There is a widespread belief that it is impossible to integrate entrepreneurs into the corporate ecosystem. They’re only made for nimble startups and small businesses, or so goes the thinking. Organizations, on the other hand, are stifling and bureaucratic—kryptonite for the entrepreneurial spirit.
But that outlook is deadly. In the new world of rapid-fire disruption, organizations must instill and drive the entrepreneurial spirit. For it’s only through this mindset that organizations can strategically unleash innovation and catalyze breakthroughs.
But how can entrepreneurship be cultivated within an organization where the elements have coalesced — perhaps even calcified — around the processes that have historically generated success? It’s a given that as an organization grows, the more bureaucratic it becomes, and the harder it is to maintain growth and drive revenue.
Yet it’s not impossible. Think of companies like Apple and Google. As they grew and became more bureaucratic, they also created cultures that valued innovation and entrepreneurial thinking.
The key is intrapreneurship, or entrepreneurship embedded in the organizational DNA. Intrapreneurship fosters a freethinking, dynamic culture where innovation becomes a strategic goal. This culture fosters a mindset that inspires the rank and file to be on the hunt for opportunities, take risks, and drive enterprise growth. It recognizes the value of “troublemakers,” those change-agents driven by an enthusiasm to break molds, question processes, and innovate solutions.
Intrapreneurship is anchored by four basic elements:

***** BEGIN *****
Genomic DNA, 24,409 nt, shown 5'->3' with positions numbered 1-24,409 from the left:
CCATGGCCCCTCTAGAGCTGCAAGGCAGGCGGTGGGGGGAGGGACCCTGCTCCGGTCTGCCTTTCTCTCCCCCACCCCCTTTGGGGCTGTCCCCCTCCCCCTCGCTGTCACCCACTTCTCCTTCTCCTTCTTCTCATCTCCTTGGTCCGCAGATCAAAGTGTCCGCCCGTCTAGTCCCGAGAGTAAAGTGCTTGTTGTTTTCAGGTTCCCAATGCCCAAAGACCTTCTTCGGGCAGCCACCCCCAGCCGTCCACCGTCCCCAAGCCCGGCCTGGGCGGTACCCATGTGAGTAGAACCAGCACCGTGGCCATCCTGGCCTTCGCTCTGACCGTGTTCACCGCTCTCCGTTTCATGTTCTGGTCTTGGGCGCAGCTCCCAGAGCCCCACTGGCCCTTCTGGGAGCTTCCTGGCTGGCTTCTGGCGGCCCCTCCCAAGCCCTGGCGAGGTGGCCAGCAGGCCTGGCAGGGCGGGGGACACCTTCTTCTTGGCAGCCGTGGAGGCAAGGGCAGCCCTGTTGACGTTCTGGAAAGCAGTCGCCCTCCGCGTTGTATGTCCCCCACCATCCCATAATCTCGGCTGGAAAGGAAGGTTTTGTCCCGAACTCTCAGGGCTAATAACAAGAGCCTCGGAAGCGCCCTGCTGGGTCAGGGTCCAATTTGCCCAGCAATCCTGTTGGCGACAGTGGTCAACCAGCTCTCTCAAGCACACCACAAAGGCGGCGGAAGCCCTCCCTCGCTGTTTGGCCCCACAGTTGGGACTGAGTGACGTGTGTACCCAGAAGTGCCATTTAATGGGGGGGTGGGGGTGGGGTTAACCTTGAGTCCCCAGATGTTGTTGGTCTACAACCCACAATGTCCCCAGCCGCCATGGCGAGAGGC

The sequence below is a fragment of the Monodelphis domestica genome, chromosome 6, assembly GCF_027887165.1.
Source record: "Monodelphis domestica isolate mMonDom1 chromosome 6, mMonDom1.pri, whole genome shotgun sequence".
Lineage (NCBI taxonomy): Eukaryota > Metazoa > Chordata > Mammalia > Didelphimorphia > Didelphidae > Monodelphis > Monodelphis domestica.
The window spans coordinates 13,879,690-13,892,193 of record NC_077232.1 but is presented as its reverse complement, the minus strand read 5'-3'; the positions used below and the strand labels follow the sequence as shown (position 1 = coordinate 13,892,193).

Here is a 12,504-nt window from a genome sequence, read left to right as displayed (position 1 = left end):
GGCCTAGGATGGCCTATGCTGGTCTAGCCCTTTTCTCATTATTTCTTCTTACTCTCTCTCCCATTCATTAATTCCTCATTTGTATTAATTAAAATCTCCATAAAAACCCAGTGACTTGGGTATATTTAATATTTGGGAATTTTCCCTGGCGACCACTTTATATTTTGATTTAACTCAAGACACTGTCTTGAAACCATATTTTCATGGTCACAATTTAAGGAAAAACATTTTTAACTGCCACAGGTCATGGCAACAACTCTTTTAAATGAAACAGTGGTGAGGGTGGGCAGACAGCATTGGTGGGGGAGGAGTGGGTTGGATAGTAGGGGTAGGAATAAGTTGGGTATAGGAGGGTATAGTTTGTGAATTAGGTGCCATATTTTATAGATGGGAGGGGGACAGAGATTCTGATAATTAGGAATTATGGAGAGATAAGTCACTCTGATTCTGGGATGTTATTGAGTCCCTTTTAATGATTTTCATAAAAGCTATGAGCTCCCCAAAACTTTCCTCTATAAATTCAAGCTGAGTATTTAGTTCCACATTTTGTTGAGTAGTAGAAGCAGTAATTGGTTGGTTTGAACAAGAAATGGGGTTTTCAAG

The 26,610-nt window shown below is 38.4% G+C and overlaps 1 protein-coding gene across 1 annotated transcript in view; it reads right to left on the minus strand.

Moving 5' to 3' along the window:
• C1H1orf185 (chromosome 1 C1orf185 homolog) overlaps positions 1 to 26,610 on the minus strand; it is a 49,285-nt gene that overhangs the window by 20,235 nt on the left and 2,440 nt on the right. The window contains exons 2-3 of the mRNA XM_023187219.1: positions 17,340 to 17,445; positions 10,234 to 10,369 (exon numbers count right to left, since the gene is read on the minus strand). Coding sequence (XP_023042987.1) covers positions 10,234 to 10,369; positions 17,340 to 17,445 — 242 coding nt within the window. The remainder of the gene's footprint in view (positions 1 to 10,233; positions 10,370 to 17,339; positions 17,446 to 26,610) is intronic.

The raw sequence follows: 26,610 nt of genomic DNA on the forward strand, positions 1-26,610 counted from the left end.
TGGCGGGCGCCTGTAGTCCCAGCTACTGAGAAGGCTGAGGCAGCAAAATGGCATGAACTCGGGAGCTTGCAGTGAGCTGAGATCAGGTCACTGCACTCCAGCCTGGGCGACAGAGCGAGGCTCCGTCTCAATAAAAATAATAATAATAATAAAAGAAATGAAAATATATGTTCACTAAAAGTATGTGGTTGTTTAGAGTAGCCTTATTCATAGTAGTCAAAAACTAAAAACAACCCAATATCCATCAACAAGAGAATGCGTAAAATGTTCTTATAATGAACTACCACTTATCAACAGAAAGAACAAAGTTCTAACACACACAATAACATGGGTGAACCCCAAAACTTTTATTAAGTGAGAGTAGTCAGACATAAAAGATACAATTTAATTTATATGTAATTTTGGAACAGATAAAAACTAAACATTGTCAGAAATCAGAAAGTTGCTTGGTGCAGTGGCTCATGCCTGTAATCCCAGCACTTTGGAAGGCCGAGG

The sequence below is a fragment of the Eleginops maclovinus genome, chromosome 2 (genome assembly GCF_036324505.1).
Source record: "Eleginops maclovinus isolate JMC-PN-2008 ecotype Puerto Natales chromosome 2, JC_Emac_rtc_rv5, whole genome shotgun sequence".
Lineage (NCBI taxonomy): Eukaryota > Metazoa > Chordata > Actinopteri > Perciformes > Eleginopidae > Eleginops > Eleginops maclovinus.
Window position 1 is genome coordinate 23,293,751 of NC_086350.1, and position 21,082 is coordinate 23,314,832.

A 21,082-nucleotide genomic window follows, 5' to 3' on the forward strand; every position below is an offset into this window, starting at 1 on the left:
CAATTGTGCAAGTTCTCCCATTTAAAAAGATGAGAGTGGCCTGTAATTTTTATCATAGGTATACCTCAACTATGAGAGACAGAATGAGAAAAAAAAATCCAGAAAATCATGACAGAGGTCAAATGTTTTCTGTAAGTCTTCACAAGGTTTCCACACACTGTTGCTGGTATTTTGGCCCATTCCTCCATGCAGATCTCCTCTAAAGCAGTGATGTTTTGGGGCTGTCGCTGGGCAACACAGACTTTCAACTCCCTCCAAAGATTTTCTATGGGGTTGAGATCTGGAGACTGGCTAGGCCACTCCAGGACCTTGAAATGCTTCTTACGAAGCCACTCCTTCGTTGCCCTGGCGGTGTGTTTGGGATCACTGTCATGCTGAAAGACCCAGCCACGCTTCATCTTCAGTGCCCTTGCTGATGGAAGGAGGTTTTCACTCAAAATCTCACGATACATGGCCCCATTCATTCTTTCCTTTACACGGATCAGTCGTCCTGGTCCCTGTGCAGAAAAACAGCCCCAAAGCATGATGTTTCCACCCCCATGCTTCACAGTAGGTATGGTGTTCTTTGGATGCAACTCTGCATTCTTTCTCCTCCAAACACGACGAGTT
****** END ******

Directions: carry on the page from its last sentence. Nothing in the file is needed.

For intraprenuership to thrive, smart risk-taking must be a part of the organizational DNA. This DNA must drive a climate that allows employees to work on projects that they are passionate about, and it must grant them a personal stake in their success. It instills resourcefulness and enlightens. Instead of teaching employees the skills they need to do their jobs, it counters corporate myopia by teaching them the business: the scope of the industry, how revenue is generated, and the nature of its customer base.
Intrapreneurship provides the opportunity for failure as well as success. Innovation by its nature is a risk-taking enterprise — the possibility of failure is ever present. Breakthrough innovation happens only after a series of failures and incremental improvements.
The key is to gain valuable insight from these failures. Think of the Apple Lisa. The first personal computer to use a graphical user interface, the Lisa was an abysmal market failure. But in a way, it was the precursor to the highly successful Macintosh platform, which incorporated many of the breakthroughs of the Lisa.
That’s why while it’s critical to recognize and reward success, it is equally important to recognize failure as a crucial element of success. Leaders must realize that a high percentage of innovative ideas will fail to make the leap from ideation to implementation. But each failure adds to enterprise intelligence and increases ideation success rates.
Intraprenueurship seamlessly aligns with Insigniam’s drive to attune corporate senses to innovation. When the corporate culture, infrastructure and processes are aligned with entrepreneurship, the organization drives innovation, rather than inhibits it. At Insigniam we strive to make innovation a core enterprise competency.